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I have a VS-generated private accessor on my unit test project. In the test I've defined an ExpectedException attribute, and my method under test throws this. However, then the unit test throws ArgumentOutOfRangeException (parameter name: index), and my test fails. I've no idea why this happens.

at Microsoft.VisualStudio.TestTools.UnitTesting.Helper.ThrowInnerException(TargetInvocationException outer)
at Microsoft.VisualStudio.TestTools.UnitTesting.PrivateObject.Invoke(String name, BindingFlags bindingFlags, Type[] parameterTypes, Object[] args, CultureInfo culture, Type[] typeArguments)
at Microsoft.VisualStudio.TestTools.UnitTesting.PrivateObject.Invoke(String name, Type[] parameterTypes, Object[] args)
at MyProject.MyType_Accessor.Foo()
at MyUnitTests.MyTypeTests.TestFoo() in c:\...\ MyTypeTests.cs:line 513


public class MyType
    private void Foo()

        if (DateTime.Now < _date)
            throw new ValidationException();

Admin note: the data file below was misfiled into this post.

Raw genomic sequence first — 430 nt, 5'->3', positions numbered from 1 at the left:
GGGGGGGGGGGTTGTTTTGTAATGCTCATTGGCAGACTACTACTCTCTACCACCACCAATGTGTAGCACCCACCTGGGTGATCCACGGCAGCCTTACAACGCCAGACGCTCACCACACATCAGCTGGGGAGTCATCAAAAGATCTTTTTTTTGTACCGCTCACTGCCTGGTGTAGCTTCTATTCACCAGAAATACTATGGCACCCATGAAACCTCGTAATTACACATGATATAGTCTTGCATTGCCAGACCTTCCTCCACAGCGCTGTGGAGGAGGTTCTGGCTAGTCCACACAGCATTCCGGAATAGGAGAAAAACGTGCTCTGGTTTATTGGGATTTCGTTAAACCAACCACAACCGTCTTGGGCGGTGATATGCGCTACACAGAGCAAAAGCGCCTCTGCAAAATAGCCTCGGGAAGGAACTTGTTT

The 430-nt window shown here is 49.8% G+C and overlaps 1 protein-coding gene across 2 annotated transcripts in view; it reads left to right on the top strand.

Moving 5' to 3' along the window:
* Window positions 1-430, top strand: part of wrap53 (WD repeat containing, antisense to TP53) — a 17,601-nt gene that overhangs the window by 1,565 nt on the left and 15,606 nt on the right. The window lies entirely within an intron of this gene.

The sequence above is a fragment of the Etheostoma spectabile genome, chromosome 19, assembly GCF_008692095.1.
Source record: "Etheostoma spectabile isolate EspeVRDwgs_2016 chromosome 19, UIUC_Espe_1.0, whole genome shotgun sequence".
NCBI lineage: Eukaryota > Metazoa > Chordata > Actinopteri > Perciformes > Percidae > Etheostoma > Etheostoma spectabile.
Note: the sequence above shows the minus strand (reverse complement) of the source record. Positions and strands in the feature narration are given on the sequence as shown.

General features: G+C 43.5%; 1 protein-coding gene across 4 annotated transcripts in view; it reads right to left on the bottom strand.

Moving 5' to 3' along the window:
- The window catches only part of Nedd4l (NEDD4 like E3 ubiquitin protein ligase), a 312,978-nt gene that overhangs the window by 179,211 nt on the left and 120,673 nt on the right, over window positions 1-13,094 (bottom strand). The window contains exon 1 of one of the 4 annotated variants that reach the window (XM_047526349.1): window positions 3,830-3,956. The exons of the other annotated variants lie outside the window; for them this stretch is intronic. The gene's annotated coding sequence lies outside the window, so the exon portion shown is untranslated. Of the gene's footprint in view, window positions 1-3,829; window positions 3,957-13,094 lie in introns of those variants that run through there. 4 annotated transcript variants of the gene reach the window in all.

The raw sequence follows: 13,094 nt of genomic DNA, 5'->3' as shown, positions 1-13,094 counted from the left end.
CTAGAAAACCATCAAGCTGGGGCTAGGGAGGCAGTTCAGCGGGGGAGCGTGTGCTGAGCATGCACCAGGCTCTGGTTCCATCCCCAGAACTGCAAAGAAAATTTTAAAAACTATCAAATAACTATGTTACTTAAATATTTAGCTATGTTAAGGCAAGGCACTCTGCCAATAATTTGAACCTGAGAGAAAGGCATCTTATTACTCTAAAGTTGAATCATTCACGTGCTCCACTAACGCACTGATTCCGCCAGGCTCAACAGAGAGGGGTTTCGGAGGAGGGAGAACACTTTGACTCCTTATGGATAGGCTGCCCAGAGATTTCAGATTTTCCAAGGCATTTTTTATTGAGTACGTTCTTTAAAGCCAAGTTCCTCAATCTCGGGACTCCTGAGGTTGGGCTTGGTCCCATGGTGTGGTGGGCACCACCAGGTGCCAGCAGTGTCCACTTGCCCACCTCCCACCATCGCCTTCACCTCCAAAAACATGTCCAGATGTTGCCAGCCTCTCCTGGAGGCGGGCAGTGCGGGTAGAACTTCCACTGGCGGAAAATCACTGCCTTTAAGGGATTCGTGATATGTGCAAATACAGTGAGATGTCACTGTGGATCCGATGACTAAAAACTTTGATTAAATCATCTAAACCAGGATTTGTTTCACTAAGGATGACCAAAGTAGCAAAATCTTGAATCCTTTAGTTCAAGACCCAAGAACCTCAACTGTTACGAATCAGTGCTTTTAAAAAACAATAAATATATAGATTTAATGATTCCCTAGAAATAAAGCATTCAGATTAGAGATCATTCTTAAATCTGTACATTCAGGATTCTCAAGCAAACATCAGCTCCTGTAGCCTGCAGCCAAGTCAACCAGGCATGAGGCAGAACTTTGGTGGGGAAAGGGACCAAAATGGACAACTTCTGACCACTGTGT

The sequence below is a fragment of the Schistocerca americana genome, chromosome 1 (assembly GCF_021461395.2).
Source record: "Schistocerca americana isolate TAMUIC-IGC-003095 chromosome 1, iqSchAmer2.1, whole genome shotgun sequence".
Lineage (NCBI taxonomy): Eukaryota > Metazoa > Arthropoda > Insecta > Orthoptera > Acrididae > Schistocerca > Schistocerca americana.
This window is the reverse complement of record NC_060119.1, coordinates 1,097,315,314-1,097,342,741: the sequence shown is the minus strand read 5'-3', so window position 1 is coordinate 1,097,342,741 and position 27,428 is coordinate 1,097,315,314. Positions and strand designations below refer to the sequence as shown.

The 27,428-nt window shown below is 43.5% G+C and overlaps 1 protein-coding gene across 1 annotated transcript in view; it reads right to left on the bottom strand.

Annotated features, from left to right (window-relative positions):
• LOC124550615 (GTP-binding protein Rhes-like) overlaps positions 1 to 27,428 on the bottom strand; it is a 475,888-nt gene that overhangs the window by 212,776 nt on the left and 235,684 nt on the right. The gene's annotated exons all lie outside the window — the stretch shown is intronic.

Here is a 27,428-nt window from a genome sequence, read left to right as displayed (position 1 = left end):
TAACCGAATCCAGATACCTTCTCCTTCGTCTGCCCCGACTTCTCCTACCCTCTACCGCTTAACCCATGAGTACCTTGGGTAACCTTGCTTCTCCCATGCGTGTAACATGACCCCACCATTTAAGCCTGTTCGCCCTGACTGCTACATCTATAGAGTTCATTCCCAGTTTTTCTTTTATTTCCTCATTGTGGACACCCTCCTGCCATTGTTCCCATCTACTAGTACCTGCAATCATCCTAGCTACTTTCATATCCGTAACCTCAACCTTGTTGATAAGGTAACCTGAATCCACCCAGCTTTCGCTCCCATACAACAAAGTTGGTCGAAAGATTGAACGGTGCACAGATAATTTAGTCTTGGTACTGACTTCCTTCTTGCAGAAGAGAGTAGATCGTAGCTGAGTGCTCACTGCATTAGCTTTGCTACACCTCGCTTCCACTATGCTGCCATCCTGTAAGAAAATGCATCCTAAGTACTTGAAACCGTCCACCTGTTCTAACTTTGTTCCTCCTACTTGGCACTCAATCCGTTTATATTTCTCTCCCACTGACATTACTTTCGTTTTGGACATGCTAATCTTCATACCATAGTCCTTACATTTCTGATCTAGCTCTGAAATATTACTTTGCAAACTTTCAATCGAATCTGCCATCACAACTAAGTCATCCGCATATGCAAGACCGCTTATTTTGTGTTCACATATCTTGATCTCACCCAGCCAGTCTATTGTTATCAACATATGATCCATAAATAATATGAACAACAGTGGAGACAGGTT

public class MyTypeTests
    public void TestFoo()
        MyType_Accessor mytype = new MyType_Accessor();
        mytype.Foo();   // This is line 513.
share|improve this question
Maybe it would be a good idea to provide us with some actual code, not only the error message. If the method throws this error, than you're trying to access something, that is out of range (like when you try to access a member of an array with a non-existing index). – walther Mar 26 '12 at 10:39
We're not very good at debugging code we can't see. Just posting the test method should (hopefully) be sufficient - oh, and when you post the code, please add a comment to it indicating where line 513 is in the smaller sample. – Damien_The_Unbeliever Mar 26 '12 at 10:44
Added code. I can't see how it would be my code causing the ArgumentOutOfRangeException. We've already stepped out of my code because the expected exception was thrown. And whenever my code has caused an unhandled exception in a unit test, the stack has looked very different. It seems that the code that's handling the ExpectedException is the culprit. If I catch the exception myself in the unit test (ie. remove the ExpectedException attribute), the result is the same. Also, another similar test in the same project, which I'm sure worked before, is now also throwing ArgumentOutOfRangeException. – Rubio Mar 26 '12 at 13:53
It seems that your test method throws another type of exception other than the one expected. Why do you not consider that a test failure? – Schaliasos Mar 26 '12 at 14:08
@Schaliasos So where's my code that fails? The last line of my test is myType.Foo(), which throws ValidationException (as expected). Where does myType.Foo() throw another exception? – Rubio Mar 26 '12 at 17:14

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